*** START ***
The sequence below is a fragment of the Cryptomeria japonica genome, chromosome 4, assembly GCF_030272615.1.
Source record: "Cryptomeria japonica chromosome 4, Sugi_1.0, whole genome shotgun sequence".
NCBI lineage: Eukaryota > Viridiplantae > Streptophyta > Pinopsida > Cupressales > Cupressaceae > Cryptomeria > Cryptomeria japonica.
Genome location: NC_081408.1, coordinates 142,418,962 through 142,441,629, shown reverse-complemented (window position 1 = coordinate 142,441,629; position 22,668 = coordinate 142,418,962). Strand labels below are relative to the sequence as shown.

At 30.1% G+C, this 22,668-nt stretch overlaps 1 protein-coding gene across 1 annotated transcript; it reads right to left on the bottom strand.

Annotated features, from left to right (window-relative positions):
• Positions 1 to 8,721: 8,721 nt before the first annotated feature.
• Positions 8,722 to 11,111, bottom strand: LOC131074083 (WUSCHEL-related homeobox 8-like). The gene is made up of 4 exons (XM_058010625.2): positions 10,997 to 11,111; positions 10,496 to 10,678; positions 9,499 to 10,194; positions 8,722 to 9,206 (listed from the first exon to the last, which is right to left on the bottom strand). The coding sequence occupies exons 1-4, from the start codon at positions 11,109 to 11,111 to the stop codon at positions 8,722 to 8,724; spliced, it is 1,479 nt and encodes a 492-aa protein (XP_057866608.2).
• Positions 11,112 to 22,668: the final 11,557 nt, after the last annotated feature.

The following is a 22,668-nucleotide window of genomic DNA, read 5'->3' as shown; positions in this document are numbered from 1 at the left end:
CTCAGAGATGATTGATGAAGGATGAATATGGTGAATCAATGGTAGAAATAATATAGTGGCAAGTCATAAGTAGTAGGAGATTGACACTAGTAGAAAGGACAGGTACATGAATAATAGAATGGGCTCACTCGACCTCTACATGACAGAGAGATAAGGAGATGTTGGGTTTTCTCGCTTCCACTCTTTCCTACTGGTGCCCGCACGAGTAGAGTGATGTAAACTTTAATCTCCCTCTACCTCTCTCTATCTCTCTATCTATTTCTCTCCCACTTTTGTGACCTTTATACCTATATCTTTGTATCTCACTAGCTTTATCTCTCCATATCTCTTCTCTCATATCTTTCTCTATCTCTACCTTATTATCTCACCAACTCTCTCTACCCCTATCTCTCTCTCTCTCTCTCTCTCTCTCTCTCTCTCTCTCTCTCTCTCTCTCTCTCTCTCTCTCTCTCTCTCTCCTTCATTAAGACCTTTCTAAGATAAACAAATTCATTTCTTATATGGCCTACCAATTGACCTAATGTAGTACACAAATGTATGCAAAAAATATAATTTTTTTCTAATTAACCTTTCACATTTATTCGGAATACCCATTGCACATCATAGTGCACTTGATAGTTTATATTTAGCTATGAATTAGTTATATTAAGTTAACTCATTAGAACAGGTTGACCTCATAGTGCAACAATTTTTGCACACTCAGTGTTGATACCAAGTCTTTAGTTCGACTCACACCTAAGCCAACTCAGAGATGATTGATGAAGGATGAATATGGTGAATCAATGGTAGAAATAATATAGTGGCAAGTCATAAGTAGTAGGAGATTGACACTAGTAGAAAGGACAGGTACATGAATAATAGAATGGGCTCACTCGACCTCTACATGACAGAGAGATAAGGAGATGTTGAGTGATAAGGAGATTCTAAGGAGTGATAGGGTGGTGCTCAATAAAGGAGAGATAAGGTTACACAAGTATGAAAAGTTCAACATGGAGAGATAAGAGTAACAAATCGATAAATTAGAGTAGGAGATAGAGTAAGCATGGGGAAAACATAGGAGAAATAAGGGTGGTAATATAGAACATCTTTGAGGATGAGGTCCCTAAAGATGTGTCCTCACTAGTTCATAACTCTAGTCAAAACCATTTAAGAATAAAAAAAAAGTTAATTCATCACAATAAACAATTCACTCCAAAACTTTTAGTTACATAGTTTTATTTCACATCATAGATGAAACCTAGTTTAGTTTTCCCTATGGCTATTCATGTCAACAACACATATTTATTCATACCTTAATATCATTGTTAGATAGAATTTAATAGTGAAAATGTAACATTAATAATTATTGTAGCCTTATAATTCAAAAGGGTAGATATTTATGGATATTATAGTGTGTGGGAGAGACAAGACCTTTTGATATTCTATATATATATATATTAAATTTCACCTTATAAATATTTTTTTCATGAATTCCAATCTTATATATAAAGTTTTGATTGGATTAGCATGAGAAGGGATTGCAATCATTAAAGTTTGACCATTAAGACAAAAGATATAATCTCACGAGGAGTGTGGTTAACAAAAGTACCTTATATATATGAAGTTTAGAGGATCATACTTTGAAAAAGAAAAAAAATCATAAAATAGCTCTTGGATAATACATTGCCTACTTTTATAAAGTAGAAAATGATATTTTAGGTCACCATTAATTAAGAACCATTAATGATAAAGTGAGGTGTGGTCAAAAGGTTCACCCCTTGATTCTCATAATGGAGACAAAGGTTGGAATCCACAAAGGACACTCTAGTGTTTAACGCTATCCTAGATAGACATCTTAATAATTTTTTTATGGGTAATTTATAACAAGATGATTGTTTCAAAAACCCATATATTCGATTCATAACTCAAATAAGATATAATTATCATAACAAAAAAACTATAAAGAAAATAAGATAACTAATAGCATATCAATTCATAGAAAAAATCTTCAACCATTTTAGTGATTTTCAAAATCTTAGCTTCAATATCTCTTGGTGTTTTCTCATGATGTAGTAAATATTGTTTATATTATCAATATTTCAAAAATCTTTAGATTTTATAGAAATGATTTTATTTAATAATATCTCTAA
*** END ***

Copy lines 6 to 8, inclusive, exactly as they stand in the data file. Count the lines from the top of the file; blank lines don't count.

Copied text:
Annotated features, from left to right (window-relative positions):
• Positions 1 to 8,721: 8,721 nt before the first annotated feature.
• Positions 8,722 to 11,111, bottom strand: LOC131074083 (WUSCHEL-related homeobox 8-like). The gene is made up of 4 exons (XM_058010625.2): positions 10,997 to 11,111; positions 10,496 to 10,678; positions 9,499 to 10,194; positions 8,722 to 9,206 (listed from the first exon to the last, which is right to left on the bottom strand). The coding sequence occupies exons 1-4, from the start codon at positions 11,109 to 11,111 to the stop codon at positions 8,722 to 8,724; spliced, it is 1,479 nt and encodes a 492-aa protein (XP_057866608.2).